In 1975, light as an information carrier confirmed its clear supremacy over electrical wires when optical fibers replaced copper submarine communication cables and made it possible to speed up the flow of information via the global internet.

Since then, a series of remarkable engineering feats by companies such as Cisco, Juniper, NTT, Mellanox and others have enabled the bandwidth supported by optical communication to continually break its own records every year. reaching the staggering figure of 200 Gbps. If that weren’t enough to convince skeptics, speeds of 400 Gbps and 800 Gbps over a single fiber are on the horizon, including an experiment by NTT that demonstrated transmission of 1 petabit per second (1,000,000 Gbps ) on a single fiber.

The basic physics of controlling light interactions and its much longer wavelength, which dictates 1000× to 10,000× larger elements, raises concerns about mass production cost and yield. Nevertheless, attempts to invent, design, and build switches, routers, and other high-transmission products based on optical computing have been on the roadmap for decades for photonics companies and startups.

Breaking into the modern age, AI applications present a unique opportunity by leveraging photonic computing, as their outputs are measured in relative probabilities rather than bit-exact calculations. It doesn’t matter if an AI system deviates 5% in its output as long as it consistently gets the correct answer to the question — is that a face in the picture? A car? A dog? The correct answer is the goal, not the exact probability that led the system to give the answer.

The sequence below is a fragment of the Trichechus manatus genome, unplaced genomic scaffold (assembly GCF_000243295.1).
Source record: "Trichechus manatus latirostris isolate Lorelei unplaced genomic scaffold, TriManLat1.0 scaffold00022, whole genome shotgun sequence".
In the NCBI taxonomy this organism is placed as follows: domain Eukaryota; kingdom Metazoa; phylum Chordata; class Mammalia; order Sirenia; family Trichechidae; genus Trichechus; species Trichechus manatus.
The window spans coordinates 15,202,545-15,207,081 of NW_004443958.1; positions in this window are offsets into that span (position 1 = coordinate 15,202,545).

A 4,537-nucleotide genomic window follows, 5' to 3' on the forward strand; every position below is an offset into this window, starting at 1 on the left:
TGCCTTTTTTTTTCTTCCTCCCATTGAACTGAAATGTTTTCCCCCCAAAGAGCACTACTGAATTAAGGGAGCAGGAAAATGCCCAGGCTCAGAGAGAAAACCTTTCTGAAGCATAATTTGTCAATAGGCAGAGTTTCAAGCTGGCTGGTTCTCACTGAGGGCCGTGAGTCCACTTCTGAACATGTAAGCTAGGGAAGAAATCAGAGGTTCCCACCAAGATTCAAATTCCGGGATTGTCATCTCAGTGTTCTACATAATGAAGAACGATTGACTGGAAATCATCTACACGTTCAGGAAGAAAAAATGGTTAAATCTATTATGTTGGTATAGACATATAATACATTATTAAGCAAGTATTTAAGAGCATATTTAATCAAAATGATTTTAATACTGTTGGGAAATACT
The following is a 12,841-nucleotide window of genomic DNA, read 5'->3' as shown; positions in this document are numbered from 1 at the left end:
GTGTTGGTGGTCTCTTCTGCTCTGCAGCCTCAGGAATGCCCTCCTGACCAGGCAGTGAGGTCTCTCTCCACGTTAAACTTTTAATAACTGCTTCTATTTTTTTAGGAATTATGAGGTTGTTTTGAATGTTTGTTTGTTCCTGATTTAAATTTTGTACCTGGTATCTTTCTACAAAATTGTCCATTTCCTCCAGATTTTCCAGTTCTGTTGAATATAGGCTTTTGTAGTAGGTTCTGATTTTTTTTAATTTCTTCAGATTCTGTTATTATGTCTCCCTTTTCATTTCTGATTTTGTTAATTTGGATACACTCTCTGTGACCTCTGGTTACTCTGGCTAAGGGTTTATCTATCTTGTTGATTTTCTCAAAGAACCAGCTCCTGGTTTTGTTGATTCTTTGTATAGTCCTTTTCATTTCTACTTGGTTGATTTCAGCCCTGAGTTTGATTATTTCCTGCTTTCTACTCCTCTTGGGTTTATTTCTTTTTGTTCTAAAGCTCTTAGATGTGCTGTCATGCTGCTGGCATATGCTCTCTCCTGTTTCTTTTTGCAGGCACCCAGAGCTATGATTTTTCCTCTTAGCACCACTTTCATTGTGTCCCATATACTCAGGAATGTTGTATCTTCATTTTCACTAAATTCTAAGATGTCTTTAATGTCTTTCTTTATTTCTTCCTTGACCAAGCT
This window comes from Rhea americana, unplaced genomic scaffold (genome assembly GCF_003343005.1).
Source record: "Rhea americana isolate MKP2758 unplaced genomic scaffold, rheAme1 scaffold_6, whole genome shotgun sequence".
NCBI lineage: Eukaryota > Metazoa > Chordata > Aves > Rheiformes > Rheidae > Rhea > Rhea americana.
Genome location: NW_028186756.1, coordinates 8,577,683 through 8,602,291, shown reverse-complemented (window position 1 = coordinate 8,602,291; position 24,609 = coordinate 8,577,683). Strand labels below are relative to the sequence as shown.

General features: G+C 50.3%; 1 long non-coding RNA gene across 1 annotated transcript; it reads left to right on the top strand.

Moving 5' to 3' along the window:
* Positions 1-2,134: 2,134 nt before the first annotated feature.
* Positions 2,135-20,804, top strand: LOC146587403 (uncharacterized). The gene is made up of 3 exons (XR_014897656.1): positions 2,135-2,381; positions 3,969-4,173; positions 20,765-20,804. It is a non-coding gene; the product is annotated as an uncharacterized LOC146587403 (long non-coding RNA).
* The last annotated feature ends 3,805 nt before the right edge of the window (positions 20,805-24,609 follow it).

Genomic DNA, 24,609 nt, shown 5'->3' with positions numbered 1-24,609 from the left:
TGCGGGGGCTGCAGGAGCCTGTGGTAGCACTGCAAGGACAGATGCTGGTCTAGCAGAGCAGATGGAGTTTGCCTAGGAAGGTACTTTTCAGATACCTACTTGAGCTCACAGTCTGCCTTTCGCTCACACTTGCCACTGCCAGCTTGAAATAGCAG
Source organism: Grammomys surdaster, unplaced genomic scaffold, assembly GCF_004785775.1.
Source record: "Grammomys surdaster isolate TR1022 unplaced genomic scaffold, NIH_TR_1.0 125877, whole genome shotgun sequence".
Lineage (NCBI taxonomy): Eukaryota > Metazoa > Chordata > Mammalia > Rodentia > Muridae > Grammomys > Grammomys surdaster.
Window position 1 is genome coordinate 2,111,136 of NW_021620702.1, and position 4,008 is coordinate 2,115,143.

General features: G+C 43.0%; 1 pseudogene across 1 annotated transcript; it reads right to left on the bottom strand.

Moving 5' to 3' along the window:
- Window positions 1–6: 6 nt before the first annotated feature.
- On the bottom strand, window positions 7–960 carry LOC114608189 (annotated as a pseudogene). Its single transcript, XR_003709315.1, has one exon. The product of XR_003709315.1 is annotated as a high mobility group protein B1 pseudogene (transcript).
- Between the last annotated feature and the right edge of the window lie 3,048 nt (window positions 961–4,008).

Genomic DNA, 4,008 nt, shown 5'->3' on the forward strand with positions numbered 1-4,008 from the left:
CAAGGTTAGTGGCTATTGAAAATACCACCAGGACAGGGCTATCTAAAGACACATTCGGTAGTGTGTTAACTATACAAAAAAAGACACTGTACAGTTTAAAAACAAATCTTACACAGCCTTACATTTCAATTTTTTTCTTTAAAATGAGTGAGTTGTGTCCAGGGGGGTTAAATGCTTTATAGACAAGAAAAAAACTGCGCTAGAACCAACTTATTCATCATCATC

This understanding, coupled with a strong motivation to solve the painful limitations of the current AI infrastructure, propelled the fledgling photonics computing industry onto an accelerated path with big investment, big promise and, hopefully, , great progress. Today, several technologies are vying for the Holy Grail: silicon photonics, photonic integrated circuits, glass-based photonic chips and fiber-based photonic devices.

Unlocking Future Capabilities with Photonic Computing

With incredibly low expected power consumption, efficiency exceeding 100×, and speeds that force us to reimagine what’s possible, it’s clear that the future is in pure photonics. Industry should aspire to a solution where data enters a system at the high speeds of optical communication and all calculations are done on the fly without any conversion to electronics or any memory read and write operations. dynamic. What can we achieve with such a non-von Neumann architecture? Imagine a cable of 100 fibers each carrying 800 Gbps, entering a photonic pod, broadcasting photons through a host of processors, and exiting as desired outputs at exactly the same input rate – 800 billion full calculations per second with a expected energy cost from 10 to 20 kW.

The current trend of reducing the carbon footprint is colliding with the growth of AI models. Pure photonics seems to be the only sustainable large-scale solution to reconcile these trends.


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Sherry J. Basler